When a bank makes a mistake and credits money to your account when it shouldn't, serious problems can arise. In rare cases the account owner may be able to keep the money. But, typically, the bank figures out the mistake and eventually demands the money back.
Regulations and Source
As pointed out by Liz Pulliam Weston of MSN Money, what happens after a bank credits your account by mistake depends in part on where the money came from and the regulations in place for funds from those sources. For example, if the bank deposits money from your employer it shouldn't have, the law allows the employer to take it right back out of your account without notice. In these cases, you might not even realize the mistake happened until you look at the transactions for your account in detail on your statement.
The Norm -- You Pay It Back
In most cases, you cannot keep money the bank credits to you by mistake.The bank can make a case for theft if you don't return the funds in full, even if it was the bank's fault you were credited in the first place. Subsequently, in the worst case scenario, not paying back the credit amount can get you jail time. It can take some time for the bank to figure out what happened, however.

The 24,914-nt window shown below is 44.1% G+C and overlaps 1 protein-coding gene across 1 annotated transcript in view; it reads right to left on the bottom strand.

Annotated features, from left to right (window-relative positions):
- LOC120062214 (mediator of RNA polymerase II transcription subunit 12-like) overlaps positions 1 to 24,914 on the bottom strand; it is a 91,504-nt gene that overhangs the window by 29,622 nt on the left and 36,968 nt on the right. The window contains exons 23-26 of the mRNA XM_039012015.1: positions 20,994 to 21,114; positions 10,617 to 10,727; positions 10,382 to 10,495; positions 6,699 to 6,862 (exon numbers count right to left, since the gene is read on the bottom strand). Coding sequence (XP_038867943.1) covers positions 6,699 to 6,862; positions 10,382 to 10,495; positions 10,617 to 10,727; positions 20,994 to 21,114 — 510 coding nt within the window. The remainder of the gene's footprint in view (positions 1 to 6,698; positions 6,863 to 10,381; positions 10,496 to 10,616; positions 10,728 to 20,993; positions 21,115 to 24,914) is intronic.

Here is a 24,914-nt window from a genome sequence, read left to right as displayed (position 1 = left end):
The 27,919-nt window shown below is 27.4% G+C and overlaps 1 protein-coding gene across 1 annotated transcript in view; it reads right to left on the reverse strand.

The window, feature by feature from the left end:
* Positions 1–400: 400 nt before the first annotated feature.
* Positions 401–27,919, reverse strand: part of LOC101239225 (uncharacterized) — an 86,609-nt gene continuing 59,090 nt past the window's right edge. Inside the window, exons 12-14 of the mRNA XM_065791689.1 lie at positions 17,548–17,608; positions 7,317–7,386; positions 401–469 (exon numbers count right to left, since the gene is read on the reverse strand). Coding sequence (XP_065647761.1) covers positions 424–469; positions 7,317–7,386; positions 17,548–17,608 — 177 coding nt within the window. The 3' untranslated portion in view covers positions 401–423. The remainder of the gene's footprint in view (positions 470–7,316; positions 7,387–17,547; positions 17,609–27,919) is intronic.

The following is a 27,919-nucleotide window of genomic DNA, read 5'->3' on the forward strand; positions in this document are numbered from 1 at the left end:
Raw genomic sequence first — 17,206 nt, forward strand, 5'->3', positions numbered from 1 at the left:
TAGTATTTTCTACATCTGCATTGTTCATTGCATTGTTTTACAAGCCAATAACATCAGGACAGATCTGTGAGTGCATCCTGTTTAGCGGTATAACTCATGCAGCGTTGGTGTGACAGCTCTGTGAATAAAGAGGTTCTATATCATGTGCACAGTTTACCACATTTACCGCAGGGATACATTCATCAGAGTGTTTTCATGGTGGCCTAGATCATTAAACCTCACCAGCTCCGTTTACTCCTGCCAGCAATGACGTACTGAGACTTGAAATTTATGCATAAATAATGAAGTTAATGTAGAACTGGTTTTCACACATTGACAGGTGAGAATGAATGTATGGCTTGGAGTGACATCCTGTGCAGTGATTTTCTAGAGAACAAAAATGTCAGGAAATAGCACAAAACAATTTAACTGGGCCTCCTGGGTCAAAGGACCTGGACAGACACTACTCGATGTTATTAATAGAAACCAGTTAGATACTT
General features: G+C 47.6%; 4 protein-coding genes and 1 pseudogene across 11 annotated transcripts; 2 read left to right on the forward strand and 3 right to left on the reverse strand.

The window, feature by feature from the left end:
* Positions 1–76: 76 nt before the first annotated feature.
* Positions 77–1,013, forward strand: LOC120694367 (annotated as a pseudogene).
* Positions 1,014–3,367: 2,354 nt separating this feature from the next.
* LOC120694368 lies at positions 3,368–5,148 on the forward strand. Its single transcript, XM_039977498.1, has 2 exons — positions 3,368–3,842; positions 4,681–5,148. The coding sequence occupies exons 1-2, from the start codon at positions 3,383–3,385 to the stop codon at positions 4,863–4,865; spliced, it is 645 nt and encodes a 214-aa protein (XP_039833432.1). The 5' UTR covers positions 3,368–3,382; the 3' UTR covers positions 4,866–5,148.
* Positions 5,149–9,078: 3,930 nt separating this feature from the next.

The Exception -- You Keep It
In some rare cases, banks and other organizations involved in the account credit mistake insist that your account is fine. To be safe, it's best to get something in writing to this effect and to note the discrepancy you believe exists. If the institutions continue to state that everything is in order, you may be able to keep the funds. Ethically, even if this happens, it is still is your responsibility to make a good-faith effort to find out who really owns the funds.
Statute of Limitations
A federal law called the Electronic Funds Transfer Act allows you to protest bad electronic transactions. The law gives you 60 days from the date of the statement containing the error to do this. This offers you some protection in that it forces your bank to investigate the problematic credit. However, this doesn't stop the bank from taking back the money. Banks can have years to do this, depending on the statute of limitations in effect in your state.
The best thing to do if you receive a bank credit in your favor is to alert the bank right away. Explain in writing why you believe the credit is a mistake. Ideally, move the amount you believe was in error to a separate, new account. This way, you won't risk mingling the funds you shouldn't have with the money that is really yours and can quickly pay back the bank from the new account. Once the money is in the new account, leave it alone so the bank can investigate. In general, bank errors in your favor usually end up being a problem, not a benefit.